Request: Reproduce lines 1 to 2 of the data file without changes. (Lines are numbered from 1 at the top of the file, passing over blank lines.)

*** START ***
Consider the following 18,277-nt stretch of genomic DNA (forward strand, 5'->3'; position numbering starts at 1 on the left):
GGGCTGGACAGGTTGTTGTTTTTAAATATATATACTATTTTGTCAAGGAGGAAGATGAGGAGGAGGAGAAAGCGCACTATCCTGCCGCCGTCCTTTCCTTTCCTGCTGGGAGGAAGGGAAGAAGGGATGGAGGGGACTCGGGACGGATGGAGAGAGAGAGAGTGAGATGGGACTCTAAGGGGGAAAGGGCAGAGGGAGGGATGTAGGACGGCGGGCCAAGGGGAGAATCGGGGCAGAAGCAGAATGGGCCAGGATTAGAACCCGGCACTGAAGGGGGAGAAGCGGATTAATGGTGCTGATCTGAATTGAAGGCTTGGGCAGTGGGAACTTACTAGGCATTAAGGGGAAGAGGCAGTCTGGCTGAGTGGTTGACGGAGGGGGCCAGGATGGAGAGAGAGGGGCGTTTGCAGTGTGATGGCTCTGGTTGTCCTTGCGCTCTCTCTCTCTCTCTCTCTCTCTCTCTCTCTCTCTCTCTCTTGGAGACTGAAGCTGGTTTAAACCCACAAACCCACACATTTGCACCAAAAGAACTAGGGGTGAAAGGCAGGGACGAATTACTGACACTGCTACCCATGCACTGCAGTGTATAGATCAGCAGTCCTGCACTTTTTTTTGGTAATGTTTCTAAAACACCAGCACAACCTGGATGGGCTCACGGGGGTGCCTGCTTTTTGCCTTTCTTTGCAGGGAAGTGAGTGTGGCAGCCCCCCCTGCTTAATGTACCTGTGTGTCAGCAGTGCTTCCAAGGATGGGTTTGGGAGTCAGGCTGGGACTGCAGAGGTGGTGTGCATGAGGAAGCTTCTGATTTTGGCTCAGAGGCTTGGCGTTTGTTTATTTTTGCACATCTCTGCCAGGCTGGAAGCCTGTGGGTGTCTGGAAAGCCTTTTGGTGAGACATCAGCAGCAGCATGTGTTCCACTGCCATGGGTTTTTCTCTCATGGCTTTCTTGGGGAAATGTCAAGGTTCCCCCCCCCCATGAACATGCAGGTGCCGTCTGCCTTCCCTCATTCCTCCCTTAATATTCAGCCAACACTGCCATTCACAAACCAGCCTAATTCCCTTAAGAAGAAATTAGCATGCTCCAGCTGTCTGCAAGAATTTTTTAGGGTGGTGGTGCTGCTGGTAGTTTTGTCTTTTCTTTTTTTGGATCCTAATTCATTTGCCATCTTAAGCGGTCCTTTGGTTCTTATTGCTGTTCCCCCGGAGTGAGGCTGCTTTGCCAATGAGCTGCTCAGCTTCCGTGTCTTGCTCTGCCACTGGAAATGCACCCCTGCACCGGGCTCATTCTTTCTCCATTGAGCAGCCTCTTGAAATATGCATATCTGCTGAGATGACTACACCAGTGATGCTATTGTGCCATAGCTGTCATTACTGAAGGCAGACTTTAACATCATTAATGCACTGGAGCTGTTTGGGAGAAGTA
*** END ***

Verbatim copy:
Consider the following 18,277-nt stretch of genomic DNA (forward strand, 5'->3'; position numbering starts at 1 on the left):
GGGCTGGACAGGTTGTTGTTTTTAAATATATATACTATTTTGTCAAGGAGGAAGATGAGGAGGAGGAGAAAGCGCACTATCCTGCCGCCGTCCTTTCCTTTCCTGCTGGGAGGAAGGGAAGAAGGGATGGAGGGGACTCGGGACGGATGGAGAGAGAGAGAGTGAGATGGGACTCTAAGGGGGAAAGGGCAGAGGGAGGGATGTAGGACGGCGGGCCAAGGGGAGAATCGGGGCAGAAGCAGAATGGGCCAGGATTAGAACCCGGCACTGAAGGGGGAGAAGCGGATTAATGGTGCTGATCTGAATTGAAGGCTTGGGCAGTGGGAACTTACTAGGCATTAAGGGGAAGAGGCAGTCTGGCTGAGTGGTTGACGGAGGGGGCCAGGATGGAGAGAGAGGGGCGTTTGCAGTGTGATGGCTCTGGTTGTCCTTGCGCTCTCTCTCTCTCTCTCTCTCTCTCTCTCTCTCTCTCTCTCTTGGAGACTGAAGCTGGTTTAAACCCACAAACCCACACATTTGCACCAAAAGAACTAGGGGTGAAAGGCAGGGACGAATTACTGACACTGCTACCCATGCACTGCAGTGTATAGATCAGCAGTCCTGCACTTTTTTTTGGTAATGTTTCTAAAACACCAGCACAACCTGGATGGGCTCACGGGGGTGCCTGCTTTTTGCCTTTCTTTGCAGGGAAGTGAGTGTGGCAGCCCCCCCTGCTTAATGTACCTGTGTGTCAGCAGTGCTTCCAAGGATGGGTTTGGGAGTCAGGCTGGGACTGCAGAGGTGGTGTGCATGAGGAAGCTTCTGATTTTGGCTCAGAGGCTTGGCGTTTGTTTATTTTTGCACATCTCTGCCAGGCTGGAAGCCTGTGGGTGTCTGGAAAGCCTTTTGGTGAGACATCAGCAGCAGCATGTGTTCCACTGCCATGGGTTTTTCTCTCATGGCTTTCTTGGGGAAATGTCAAGGTTCCCCCCCCCCATGAACATGCAGGTGCCGTCTGCCTTCCCTCATTCCTCCCTTAATATTCAGCCAACACTGCCATTCACAAACCAGCCTAATTCCCTTAAGAAGAAATTAGCATGCTCCAGCTGTCTGCAAGAATTTTTTAGGGTGGTGGTGCTGCTGGTAGTTTTGTCTTTTCTTTTTTTGGATCCTAATTCATTTGCCATCTTAAGCGGTCCTTTGGTTCTTATTGCTGTTCCCCCGGAGTGAGGCTGCTTTGCCAATGAGCTGCTCAGCTTCCGTGTCTTGCTCTGCCACTGGAAATGCACCCCTGCACCGGGCTCATTCTTTCTCCATTGAGCAGCCTCTTGAAATATGCATATCTGCTGAGATGACTACACCAGTGATGCTATTGTGCCATAGCTGTCATTACTGAAGGCAGACTTTAACATCATTAATGCACTGGAGCTGTTTGGGAGAAGTA